Because of the increase in cases, SJBPH recently announced that some close contacts may receive a text message from (855) 681-1645 notifying them of their exposure and providing a link to quarantine and testing instructions.

‘Colorado is not alone’

Colorado Gov. Jared Polis was joined by Dr. Anthony Fauci, National Institute of Allergy and Infectious Diseases director, for Tuesday’s COVID-19 update, with Fauci outlining that many states are in the same figurative boat.

Polis -— who recently tested positive for COVID-19 but has been asymptomatic — began the press conference by stating that, so far, he feels very good, but that one in 12 families will have a hospitalization from the disease.

He later noted that, per the most recent modeling, one in every 41 Coloradans is infectious, with that figure moving to one in every 29 in some areas of the state.

“Colorado is not alone in seeing a spike in cases,” Fauci said, adding, “We are really in a public health crisis right now.”

Fauci noted that the current surge in COVID-19 cases is unlike anything seen earlier, with the country seeing 100,000 to 200,000 new cases reported daily and 1,000 to 2,000 deaths per day.

“Instead of thinking in terms of the Thanksgiving holiday and then the Christmas holiday as two separate events, I think we are going to be looking at 30 or more days of a period of time of precarious risk,” he said. 

Fauci noted it is in everybody’s hands to mitigate the current surge by following precautions such as wearing masks, distancing, avoiding crowds (particularly indoors) and washing hands frequently.

“It’s not too late to do something about it,” he said.

Masks and vaccines

Polis and Fauci also discussed vaccine candidates that could be approved for use in the coming weeks. Two vaccine candidates have been submitted for approval.

“There is hope,” Polis said, likening the current time to the last few miles of a marathon, where the end is near, but it is the hardest part of the race.

Polis also noted that wearing a mask is like a vaccine with 50 percent efficacy, with Fauci explaining that, if no one wore masks, there would be many more acquisitions and transmissions.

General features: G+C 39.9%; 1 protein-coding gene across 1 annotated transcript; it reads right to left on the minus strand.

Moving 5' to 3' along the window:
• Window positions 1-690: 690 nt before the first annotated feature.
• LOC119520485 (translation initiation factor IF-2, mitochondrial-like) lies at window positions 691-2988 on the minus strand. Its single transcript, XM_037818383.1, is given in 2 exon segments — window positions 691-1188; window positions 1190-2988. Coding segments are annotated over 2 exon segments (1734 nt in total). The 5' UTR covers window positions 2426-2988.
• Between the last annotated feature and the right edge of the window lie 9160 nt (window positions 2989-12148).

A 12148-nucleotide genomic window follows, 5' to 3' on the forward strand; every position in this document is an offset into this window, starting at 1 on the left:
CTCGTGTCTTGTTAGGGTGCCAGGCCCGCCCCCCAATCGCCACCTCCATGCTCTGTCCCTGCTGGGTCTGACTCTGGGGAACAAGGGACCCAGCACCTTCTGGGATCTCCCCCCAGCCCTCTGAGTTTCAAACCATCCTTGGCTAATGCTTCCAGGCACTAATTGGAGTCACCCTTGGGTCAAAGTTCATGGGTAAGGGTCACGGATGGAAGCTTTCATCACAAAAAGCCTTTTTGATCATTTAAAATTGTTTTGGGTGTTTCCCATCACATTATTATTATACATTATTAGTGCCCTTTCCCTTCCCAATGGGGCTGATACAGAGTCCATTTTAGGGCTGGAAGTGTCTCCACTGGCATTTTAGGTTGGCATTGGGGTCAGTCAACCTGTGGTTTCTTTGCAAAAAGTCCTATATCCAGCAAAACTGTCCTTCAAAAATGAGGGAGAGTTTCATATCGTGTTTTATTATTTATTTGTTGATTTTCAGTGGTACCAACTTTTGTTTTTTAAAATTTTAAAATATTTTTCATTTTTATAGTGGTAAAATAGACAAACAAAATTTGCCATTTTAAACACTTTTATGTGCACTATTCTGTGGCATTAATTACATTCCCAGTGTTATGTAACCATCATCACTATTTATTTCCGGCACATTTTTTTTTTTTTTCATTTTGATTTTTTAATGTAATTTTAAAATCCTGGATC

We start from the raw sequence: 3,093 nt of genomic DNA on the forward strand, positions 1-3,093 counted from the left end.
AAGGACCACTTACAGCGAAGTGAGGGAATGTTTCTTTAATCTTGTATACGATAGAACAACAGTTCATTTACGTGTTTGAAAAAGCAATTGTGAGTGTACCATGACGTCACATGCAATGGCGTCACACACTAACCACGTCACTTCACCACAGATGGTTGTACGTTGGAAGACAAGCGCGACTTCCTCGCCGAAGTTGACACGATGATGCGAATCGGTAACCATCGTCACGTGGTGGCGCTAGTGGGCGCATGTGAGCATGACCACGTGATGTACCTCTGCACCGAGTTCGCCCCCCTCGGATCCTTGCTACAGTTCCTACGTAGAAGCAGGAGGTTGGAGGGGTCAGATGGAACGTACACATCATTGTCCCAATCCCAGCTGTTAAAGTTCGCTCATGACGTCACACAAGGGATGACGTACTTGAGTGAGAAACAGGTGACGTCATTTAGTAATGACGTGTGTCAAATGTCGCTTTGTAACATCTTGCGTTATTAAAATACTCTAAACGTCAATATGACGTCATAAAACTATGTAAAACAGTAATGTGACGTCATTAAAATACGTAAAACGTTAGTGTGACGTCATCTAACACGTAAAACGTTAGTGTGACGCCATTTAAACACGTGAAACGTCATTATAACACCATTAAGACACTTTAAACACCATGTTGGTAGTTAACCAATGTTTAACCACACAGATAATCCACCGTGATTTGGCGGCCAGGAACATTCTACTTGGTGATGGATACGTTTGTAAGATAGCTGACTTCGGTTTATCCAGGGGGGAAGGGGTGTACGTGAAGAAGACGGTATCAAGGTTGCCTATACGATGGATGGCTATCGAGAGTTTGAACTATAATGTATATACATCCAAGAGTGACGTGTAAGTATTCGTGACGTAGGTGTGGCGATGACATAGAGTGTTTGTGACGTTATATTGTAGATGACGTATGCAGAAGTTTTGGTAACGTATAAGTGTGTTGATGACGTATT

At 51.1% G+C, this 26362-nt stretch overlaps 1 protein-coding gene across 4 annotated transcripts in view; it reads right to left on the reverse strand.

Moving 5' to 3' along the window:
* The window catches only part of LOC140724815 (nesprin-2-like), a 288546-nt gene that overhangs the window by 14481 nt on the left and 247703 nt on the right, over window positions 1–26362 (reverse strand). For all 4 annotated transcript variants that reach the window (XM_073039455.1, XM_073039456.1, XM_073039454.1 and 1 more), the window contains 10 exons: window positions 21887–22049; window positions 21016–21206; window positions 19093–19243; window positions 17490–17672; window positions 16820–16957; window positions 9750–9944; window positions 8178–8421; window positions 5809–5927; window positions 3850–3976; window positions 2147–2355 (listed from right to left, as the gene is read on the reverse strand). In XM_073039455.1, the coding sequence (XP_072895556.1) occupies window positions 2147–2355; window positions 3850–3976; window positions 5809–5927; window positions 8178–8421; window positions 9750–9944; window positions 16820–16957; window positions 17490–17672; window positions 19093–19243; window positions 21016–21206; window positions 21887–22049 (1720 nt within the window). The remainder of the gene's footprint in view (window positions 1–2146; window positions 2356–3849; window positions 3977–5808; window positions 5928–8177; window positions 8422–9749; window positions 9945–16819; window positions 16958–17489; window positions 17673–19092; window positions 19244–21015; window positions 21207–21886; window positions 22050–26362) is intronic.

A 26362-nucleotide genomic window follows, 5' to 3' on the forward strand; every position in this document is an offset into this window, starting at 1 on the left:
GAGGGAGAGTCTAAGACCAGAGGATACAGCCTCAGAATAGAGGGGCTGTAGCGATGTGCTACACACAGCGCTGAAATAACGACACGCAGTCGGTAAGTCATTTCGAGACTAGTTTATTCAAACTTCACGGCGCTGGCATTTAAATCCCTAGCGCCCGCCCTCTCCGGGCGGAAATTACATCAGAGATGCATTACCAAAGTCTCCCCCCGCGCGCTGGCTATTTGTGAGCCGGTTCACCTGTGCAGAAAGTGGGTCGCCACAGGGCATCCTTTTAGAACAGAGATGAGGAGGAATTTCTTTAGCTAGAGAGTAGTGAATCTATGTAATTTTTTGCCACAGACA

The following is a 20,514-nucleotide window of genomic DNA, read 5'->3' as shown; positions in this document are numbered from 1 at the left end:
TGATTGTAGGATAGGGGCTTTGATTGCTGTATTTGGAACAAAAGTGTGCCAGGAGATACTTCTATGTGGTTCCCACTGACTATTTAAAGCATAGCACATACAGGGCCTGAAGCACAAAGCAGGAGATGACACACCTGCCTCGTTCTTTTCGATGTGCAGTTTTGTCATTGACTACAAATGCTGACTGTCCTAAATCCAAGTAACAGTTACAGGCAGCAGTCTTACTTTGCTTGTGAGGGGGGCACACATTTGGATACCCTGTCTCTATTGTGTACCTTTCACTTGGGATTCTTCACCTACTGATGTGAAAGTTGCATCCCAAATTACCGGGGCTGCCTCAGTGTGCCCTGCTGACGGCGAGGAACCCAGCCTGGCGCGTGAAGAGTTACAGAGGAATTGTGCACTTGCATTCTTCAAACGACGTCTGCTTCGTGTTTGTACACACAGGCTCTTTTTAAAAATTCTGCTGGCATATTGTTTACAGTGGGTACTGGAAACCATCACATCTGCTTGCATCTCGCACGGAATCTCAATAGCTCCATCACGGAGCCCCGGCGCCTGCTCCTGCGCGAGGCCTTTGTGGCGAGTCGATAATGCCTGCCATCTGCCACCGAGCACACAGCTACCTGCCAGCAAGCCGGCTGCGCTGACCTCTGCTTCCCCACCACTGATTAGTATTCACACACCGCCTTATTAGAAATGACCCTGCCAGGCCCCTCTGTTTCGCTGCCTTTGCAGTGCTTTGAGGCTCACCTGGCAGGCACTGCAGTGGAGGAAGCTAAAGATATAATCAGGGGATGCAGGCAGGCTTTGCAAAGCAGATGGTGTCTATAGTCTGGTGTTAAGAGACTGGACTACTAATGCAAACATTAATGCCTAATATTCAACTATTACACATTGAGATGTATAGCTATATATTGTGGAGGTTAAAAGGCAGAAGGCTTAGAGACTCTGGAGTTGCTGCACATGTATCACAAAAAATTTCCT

“No intervention is 100 percent,” Fauci said.

Of the vaccine candidates, Fauci said, “This is a testimony to the exquisite and extraordinary scientific advances that have taken place over many years … it’s quiet, meticulous science that allows you to get a vaccine that is 94 to 95 percent effective from the time the virus was recognized in January 2020 to putting it in a person’s arm in December 2020.”

Fauci also urged that anyone can look at independent data regarding the potential vaccines and make their choice about being vaccinated when it is available.

He also explained that while initial doses will be available this month, the doses for the general public who do not fall into a higher category (for example, health care workers, those in congregate housing, those 65 and older) are likely to be available mid- to late April 2021.

Pagosa Springs Medical Center CEO Dr. Rhonda Webb reported to The SUN Wednesday that the medical center applied to the state “at the earliest possible date” to receive vaccine doses. 

Jollon reported in a separate interview that SJBPH did the same.

“We’re all in this together, help is on the way and we are going to get out of this,” Fauci concluded. 

Essential precautions

According to SJBPH, the following precautions will be essential to containing the spread of COVID-19 through the winter holiday season: 

• Stay at home as much as possible, and instruct employees to work from home, if possible. 

• Practice physical distancing (at least 6 feet away from another person).

• Gather only with members of your household. 

• Wear face coverings when in public; the statewide mask order is still in effect in indoor public spaces. 

• Practice good hygiene (washing hands, covering coughs and sneezes, etc.).

• Get tested if you have symptoms or believe you’ve been exposed through a known contact or community interaction. 

• Don’t go to work, school, or social activities if you are sick or have a known or suspected exposure.

What about the flu?

The Centers for Disease Control and Prevention report minimal flu activity in much of the country, including Colorado, and the Colorado Department of Public Health and Environment shows that the flu is “sporadic” in the state, with eight hospitalizations reported.

As of late Tuesday afternoon, Pagosa Springs Medical Center had not had any positive flu tests, according to Webb.

SJBPH suggests that getting a flu vaccine this year is more important than ever.